- SSMS 2135
Telemedia artists and writers working with the medium of telecommunication have been utilizing a form of meta-creation when conceiving, planning, and designing their mostly interactive events. They have engendered meta-discourses when conceiving tele-active events, thus inaugurating a form of bi-phasic or multi-phasic creative expression. Some systemic tele-writing experiments, conceived and carried out between 1983 and 1992, are reviewed and evaluated as forms of expression involving meta-authoriship and collective expression. They represent the first events in which writers collaborated through computer networks, inaugurating a new form of authorship, an unheard-of form of writing, a learning textual experience. Since then writing through the networks has become a daily activity. But the model of writing conceived by those early net-authors remains an important tool to understand and to theorize about emerging forms of contemporary digital writing the networks have been supporting. The acknowledgement of the peculiarity of this meta-language, actualized through media partitions as project designs, has naturally led to a pedagogical project, in which teaching focuses in the creation, not of an actual creative work, but in the exercizing of meta-authorship, in the production of meta-texts.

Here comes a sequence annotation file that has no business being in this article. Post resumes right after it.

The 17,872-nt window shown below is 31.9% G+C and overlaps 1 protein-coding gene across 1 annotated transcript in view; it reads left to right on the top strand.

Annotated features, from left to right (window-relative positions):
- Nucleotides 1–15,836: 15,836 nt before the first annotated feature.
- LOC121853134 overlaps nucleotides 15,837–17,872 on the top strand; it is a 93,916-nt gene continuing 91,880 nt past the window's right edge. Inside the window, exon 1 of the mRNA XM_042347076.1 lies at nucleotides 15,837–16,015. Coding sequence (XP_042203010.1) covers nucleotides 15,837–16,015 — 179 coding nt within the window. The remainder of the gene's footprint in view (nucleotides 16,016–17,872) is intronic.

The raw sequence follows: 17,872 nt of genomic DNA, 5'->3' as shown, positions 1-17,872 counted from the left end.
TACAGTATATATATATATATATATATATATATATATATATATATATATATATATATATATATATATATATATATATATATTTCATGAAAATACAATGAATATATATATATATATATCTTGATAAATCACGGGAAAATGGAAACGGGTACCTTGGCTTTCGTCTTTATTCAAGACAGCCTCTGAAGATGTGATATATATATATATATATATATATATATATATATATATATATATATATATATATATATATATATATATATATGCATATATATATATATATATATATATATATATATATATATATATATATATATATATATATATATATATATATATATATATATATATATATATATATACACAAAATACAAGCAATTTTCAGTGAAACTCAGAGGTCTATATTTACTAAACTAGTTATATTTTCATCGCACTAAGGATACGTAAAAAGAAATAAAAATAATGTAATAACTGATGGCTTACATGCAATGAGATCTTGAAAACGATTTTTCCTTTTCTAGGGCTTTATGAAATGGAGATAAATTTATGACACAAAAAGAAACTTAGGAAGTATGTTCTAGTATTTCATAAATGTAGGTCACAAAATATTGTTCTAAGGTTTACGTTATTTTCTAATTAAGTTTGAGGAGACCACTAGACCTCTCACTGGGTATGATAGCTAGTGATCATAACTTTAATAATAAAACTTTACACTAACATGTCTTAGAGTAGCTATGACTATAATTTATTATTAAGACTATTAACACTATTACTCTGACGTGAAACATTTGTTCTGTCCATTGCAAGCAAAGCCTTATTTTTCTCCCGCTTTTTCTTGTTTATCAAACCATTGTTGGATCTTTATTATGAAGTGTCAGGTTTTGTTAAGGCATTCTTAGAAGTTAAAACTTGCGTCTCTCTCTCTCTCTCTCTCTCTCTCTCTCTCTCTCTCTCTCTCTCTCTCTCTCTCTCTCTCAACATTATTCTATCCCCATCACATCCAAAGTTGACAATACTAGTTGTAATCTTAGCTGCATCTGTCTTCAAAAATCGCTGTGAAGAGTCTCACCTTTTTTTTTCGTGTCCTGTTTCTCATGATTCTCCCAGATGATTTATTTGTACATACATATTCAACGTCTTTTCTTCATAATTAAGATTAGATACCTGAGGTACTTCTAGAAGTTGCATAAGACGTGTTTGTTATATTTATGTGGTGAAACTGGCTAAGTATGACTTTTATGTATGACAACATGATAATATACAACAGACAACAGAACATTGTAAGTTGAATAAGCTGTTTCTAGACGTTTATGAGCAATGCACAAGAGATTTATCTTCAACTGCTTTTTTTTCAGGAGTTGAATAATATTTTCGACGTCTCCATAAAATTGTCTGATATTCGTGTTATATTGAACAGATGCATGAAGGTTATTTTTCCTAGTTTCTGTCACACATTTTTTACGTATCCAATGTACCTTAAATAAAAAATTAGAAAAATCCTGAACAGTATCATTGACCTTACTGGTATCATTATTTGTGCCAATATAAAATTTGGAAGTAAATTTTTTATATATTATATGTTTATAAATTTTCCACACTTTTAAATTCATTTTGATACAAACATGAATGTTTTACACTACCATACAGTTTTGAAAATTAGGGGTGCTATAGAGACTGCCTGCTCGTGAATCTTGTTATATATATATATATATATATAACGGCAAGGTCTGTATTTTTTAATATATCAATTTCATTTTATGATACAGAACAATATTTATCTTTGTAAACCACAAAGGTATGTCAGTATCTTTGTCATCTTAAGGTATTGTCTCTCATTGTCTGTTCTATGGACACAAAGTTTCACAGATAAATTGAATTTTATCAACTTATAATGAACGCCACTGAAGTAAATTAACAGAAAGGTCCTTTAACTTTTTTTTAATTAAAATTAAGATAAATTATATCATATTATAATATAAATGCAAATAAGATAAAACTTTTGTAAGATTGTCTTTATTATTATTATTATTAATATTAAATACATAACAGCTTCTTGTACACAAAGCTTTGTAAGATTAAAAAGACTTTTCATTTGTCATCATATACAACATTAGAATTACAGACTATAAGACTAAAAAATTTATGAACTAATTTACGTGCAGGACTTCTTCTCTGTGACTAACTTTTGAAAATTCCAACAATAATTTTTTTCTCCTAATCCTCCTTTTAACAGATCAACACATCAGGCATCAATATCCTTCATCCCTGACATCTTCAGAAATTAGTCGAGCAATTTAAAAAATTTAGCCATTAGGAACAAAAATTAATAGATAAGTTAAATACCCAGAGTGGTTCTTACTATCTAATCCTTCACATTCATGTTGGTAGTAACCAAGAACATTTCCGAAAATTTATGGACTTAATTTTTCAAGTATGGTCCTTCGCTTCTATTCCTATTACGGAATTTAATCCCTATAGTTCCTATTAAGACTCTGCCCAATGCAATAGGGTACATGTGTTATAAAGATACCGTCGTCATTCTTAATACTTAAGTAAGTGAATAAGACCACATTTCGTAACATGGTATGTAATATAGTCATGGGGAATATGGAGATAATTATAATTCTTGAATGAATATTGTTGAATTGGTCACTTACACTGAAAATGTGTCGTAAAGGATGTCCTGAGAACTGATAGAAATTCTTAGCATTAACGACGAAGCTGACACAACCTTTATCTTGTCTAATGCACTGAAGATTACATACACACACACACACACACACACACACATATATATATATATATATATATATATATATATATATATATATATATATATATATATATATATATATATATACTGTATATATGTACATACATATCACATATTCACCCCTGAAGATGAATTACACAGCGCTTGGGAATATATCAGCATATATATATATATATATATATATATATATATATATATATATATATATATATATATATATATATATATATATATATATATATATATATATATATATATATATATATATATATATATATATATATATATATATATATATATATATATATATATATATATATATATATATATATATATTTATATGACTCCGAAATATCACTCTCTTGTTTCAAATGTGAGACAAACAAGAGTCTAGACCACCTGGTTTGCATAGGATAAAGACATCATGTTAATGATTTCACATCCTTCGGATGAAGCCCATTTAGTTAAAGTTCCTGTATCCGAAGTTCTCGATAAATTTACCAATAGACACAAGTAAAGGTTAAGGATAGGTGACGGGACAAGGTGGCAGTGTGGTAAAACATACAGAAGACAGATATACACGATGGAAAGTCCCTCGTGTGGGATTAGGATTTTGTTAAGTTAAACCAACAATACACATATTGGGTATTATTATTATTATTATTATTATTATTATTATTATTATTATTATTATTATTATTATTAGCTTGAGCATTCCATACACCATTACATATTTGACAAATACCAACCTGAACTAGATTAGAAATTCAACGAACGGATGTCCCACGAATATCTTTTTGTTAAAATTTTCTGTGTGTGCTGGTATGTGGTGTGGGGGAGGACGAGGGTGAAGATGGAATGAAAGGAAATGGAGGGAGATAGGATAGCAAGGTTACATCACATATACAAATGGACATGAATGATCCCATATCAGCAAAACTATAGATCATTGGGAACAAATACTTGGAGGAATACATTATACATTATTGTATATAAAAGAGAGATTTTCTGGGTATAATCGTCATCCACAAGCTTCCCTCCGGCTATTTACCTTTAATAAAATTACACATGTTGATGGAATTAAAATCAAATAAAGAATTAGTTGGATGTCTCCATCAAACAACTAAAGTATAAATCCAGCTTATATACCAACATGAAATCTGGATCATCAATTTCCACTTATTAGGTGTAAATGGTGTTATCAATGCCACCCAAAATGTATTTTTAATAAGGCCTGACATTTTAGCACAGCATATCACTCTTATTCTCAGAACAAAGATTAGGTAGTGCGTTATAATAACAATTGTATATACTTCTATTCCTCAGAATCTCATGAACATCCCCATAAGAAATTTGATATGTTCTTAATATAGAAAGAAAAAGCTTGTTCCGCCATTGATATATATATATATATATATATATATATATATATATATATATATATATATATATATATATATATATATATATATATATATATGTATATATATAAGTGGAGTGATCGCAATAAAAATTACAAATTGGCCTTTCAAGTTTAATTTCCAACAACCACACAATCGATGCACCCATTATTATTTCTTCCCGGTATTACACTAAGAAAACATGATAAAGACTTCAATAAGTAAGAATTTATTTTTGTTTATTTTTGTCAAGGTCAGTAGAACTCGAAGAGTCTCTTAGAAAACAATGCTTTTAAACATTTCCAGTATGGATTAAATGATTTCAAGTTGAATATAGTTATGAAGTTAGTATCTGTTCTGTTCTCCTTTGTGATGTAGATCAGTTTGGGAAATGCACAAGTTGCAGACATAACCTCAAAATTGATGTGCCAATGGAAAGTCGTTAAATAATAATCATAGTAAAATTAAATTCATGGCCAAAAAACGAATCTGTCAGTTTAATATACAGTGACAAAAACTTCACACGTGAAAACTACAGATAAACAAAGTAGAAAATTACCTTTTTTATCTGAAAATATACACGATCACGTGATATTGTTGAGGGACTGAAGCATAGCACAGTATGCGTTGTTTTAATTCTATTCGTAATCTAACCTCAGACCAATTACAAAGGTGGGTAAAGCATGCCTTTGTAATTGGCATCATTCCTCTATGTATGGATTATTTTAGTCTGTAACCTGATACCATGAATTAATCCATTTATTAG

Artur Matuck has been teaching Communications, Media Arts and Literature at the University of São Paulo, Brazil since 1984. He has worked as writer, visual artist, performer and media designer. He has delivered conference papers and participated in workshops worldwide and has exhibited artworks in several São Paulo Biennials. In 1990 he completed a history of video art and interactive television published in Brazil as The Dialogical Potential of Television. During 1991 he conceived and produced Reflux, a pioneer worldwide project on net collaboration. In 1995 he started experimenting with text-reprocessing software. Landscript, his text-reprocessing site, was featured at the 25th São Paulo Biennial International in 2002. Since 2001 he has coordinated the international symposium Acta Media on media arts and digital culture at the University of São Paulo. He also founded the Colabor Center for Digital Languages which is designed to integrate student and faculty research through computer-mediated collaboration. His most recent work involves theoretical and philosophical research on media languages as they relate to thought evolution and human rights in a digital age.